He didn’t start the season off well, either – he gives a mediocre block (fortunately Corey Liuget is absurdly slow turning the corner) on the very first run play against San Diego that fortunately doesn’t amount to much of a breakdown because Peterson leans left off of Kleinsasser. He doesn’t always deal with bull rushes well and doesn’t seal his kick-out blocks completely or correctly. His second line blocks are actually very good and many of his simpler run blocks – pushing the lineman back 6 yards, or stretching right or left – are consistently successful. But adding complexity to the run blocking scheme increases the likelihood that Charlie Johnson’s blocking play breaks down. It’s not that he can’t handle complex blocking schemes – he can – but he hasn’t displayed a level of consistency on more complex blocking assignments that one would expect from a starting left tackle. Overall, he’s a very average run blocker that will sometimes have very few mistakes in a game and will, at other times, have a game full of mistakes. With a back like Adrian Peterson (and a blocker like Kleinsasser), we can get away with linemen that are "good enough" on run blocking for most of the game. Charlie Johnson is good enough for most of the time in most of the games, but sometimes he really isn’t good at all.

Against Detroit and Kansas City he is also guilty of killing successful plays (I don’t really believe TOO much in drive-killing penalties, but if I did he caused those, too) through penalties. When defensive ends gain momentum and match him hip-to-hip on their way to the quarterback, he senses that he’s beat (he’s right, that’s nearly impossible to recover from) and begins to hold. Sometimes he’ll be called. He has the occasional false start as well. All in all, he’s had 4 penalties in the last 8 games. That puts him in the top 25% of tackles in penalties per snap.

Grade: D. Abysmal pass protection, some penalty problems and OK run blocking sounds like a failure with not a lot of upside. He couldn’t do much better than a C with average run blocking and his awful pass protection and inconsistent but sad issues with the golden flag make it harder to rate him any higher.

G: Steve Hutchinson – The Seattle Screwball. The Minnesota Vikings signed Steve Hutchinson in one of the best contract spats in NFL history – offering him $7 million dollars a year, with a poison pill that would have destroyed the salary cap of the Seahawks (a guarantee of his salary if he was not the highest paid lineman on the team), who maintained the right to match any offer for Hutchinson should any come because of his transition tag. The Seahawks responded to this by sniping Nate Burleson from us by offering to guarantee his contract ($7 million dollars a year) if he played more than 5 games in one season in the state of Minnesota. Since then we’ve had a near perennial All-Pro and Pro Bowl guard, who has earned this honor every year between 2003 and 2009. Seattle got Nate Burleson. He tore a ligament in his opening game and missed his first season in Seattle. Hutchinson has started every game for the Minnesota Vikings.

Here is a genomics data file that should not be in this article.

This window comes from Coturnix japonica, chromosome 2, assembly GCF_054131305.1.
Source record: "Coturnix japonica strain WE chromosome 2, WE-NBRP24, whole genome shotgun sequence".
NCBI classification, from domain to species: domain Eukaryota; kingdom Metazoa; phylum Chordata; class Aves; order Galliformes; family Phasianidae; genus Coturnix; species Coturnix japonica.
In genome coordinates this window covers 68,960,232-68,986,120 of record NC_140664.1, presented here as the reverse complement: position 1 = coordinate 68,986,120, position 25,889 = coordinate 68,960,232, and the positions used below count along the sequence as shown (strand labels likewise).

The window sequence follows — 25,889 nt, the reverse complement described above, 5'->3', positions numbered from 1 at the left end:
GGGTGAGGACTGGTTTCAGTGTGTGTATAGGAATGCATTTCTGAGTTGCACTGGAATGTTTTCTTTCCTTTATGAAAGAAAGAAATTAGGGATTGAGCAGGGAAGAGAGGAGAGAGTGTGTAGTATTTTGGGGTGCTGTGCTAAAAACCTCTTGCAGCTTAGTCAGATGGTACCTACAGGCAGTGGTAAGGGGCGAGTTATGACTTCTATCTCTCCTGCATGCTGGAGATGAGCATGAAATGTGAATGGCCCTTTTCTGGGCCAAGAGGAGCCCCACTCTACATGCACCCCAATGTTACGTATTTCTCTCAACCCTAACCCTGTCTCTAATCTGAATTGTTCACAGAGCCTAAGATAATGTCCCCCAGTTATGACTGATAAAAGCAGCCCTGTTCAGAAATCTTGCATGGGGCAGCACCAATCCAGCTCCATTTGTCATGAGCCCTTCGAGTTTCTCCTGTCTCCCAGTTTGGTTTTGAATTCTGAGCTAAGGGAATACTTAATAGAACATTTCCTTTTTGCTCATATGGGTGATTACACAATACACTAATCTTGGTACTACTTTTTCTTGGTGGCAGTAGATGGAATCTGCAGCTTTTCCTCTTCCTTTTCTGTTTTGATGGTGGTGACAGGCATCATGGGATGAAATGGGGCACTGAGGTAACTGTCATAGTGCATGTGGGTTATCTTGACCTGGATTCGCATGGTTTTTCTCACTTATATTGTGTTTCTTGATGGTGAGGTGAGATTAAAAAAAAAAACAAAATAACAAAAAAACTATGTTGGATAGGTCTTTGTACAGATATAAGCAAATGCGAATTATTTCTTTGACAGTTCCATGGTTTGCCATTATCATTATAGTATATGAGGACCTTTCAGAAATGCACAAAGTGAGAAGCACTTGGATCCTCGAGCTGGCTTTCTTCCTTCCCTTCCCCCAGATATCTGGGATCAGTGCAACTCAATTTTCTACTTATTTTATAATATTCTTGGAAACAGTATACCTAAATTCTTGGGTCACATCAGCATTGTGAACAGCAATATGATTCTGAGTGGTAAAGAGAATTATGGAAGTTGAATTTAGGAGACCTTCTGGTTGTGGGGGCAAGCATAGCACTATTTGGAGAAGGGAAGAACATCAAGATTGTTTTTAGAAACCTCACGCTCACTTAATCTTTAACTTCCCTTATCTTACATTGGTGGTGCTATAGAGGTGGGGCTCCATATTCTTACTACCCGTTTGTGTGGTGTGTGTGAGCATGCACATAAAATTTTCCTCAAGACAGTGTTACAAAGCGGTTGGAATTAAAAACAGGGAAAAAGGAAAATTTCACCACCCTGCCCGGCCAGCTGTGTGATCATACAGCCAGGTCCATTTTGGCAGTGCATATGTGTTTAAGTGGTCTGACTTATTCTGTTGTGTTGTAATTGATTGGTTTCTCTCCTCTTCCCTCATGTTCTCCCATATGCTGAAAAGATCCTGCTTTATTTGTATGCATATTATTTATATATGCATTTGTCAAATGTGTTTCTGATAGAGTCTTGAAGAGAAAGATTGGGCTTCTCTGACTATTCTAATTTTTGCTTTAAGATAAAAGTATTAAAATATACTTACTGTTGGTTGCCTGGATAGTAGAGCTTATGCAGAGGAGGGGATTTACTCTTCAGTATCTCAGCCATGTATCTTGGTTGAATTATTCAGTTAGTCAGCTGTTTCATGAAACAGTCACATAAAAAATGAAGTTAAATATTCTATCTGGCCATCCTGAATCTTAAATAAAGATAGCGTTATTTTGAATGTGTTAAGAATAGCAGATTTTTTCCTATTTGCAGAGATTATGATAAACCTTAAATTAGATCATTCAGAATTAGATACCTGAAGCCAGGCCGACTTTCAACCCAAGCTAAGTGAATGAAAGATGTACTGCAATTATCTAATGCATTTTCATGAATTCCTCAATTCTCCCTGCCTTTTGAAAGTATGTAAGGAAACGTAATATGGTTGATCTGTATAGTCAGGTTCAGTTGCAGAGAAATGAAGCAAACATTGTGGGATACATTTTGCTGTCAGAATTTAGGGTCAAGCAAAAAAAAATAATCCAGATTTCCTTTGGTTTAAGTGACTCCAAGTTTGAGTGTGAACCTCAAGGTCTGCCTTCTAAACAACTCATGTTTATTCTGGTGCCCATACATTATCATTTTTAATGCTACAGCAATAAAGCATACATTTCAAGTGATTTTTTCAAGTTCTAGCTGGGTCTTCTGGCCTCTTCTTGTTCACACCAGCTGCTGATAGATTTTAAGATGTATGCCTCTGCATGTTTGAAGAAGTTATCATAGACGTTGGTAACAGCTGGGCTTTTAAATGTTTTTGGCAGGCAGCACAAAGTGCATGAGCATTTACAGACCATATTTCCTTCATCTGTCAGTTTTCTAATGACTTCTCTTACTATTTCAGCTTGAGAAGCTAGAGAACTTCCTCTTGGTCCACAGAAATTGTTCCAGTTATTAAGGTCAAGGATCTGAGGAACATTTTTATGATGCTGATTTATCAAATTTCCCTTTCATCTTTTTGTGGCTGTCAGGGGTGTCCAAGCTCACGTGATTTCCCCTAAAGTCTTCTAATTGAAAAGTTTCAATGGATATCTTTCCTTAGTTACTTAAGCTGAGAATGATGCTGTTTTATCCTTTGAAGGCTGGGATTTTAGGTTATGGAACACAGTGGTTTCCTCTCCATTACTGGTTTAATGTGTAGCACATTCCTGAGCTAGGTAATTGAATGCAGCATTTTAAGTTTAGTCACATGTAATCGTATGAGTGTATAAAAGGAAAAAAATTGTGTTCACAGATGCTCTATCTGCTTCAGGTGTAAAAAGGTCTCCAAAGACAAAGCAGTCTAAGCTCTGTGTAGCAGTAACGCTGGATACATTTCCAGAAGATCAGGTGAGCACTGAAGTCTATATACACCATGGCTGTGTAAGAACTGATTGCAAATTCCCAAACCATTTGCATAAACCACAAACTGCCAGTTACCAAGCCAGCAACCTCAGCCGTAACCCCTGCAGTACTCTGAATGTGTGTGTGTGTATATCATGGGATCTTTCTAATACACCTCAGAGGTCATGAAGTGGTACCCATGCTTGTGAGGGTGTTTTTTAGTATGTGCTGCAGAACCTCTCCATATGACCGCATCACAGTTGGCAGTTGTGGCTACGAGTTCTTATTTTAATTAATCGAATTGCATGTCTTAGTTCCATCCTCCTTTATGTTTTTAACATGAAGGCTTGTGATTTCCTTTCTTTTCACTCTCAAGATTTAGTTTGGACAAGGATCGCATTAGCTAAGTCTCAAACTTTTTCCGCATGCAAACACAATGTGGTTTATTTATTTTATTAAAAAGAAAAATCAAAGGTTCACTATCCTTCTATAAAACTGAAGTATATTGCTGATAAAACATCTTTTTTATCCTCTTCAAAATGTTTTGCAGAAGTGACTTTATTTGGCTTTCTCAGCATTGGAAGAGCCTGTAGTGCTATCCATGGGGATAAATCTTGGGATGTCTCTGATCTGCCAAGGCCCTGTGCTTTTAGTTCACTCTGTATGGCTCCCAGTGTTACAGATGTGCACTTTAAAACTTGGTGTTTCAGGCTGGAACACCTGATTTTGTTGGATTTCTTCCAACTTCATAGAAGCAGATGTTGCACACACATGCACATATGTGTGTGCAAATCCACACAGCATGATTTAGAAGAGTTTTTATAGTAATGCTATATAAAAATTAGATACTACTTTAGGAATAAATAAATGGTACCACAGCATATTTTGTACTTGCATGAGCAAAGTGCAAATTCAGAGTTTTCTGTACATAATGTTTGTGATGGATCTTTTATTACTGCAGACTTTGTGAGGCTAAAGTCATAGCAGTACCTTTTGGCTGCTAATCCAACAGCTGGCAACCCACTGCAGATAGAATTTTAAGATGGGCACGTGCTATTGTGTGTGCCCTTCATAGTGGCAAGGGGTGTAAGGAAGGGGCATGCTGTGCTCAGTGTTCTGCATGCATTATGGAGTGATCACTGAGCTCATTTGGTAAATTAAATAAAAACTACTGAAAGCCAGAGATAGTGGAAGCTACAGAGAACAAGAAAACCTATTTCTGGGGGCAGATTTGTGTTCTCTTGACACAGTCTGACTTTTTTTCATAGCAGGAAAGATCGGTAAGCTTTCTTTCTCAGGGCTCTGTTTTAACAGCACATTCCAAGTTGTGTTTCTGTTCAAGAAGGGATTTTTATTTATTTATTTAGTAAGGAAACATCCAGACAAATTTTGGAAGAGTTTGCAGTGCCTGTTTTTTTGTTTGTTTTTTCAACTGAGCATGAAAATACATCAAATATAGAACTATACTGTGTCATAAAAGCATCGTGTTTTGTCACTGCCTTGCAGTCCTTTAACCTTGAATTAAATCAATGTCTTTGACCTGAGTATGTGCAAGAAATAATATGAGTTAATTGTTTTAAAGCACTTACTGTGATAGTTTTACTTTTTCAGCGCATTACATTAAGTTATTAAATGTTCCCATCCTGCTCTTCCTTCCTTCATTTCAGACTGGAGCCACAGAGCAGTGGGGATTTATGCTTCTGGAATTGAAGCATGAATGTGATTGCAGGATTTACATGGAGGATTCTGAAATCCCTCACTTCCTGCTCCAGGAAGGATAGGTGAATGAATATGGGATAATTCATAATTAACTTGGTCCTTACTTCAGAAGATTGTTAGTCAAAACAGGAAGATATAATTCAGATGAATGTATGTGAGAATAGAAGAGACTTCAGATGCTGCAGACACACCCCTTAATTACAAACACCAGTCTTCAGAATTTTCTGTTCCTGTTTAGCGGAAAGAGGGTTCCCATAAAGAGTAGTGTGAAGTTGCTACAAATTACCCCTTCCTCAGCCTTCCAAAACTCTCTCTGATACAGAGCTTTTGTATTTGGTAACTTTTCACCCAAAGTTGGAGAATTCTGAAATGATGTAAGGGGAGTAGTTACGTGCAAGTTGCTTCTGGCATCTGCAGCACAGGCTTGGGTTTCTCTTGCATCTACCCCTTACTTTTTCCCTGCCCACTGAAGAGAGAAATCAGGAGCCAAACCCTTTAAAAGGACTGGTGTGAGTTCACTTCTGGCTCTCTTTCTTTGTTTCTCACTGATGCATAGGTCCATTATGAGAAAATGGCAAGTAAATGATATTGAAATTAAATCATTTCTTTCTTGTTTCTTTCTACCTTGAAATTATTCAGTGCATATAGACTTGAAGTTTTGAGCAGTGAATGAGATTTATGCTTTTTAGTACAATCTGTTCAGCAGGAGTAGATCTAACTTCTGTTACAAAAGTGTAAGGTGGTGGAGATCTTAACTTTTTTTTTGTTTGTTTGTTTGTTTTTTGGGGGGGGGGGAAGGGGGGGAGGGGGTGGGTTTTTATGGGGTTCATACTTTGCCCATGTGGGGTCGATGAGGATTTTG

In fact, this year, he has not missed a single snap. Yes, he has been blocking in all 512 of Minnesota’s offensive snaps this year, the only one on the team to do that. He has a unique responsibility on offensive lines that requires a bit more quickness, as well. He pulls more than his opposite guard (who is usually Herrerra but was Berger in the last game) in order to complete a screen block.

I keep mentioning pulls but don’t really explain them. A lineman pulls when he is dropping back from the line and running ahead of the play to block someone who is not on the line. The Power O play is probably the best example, where the weakside guard pulls from his hat assignment, letting the center block the opposing defensive tackle and runs ahead of the fullback (or H-back) to block the playside linebacker (or defensive back as the case may be). The tight end lined up at that end of the play lets the linebacker go and doubles up with the playside tackle on the defensive end. Each lineman blocks "down" on the play (that is, blocks towards the middle of the field) while the weakside guard who pulled blocks the DB out (an inside-out block, called a kick-out), creating a seam for the running back to go through. There are a few more mechanics to the play; for example, one of the two blockers doubled up on the defensive end will release from the block to block the weakside linebacker (called the Will) while the fullback busts through the hole first to block a strongside (in this case, also playside) linebacker. Here’s a good drawup of the Power O (called "Power" because it overloads the blockers on the play side):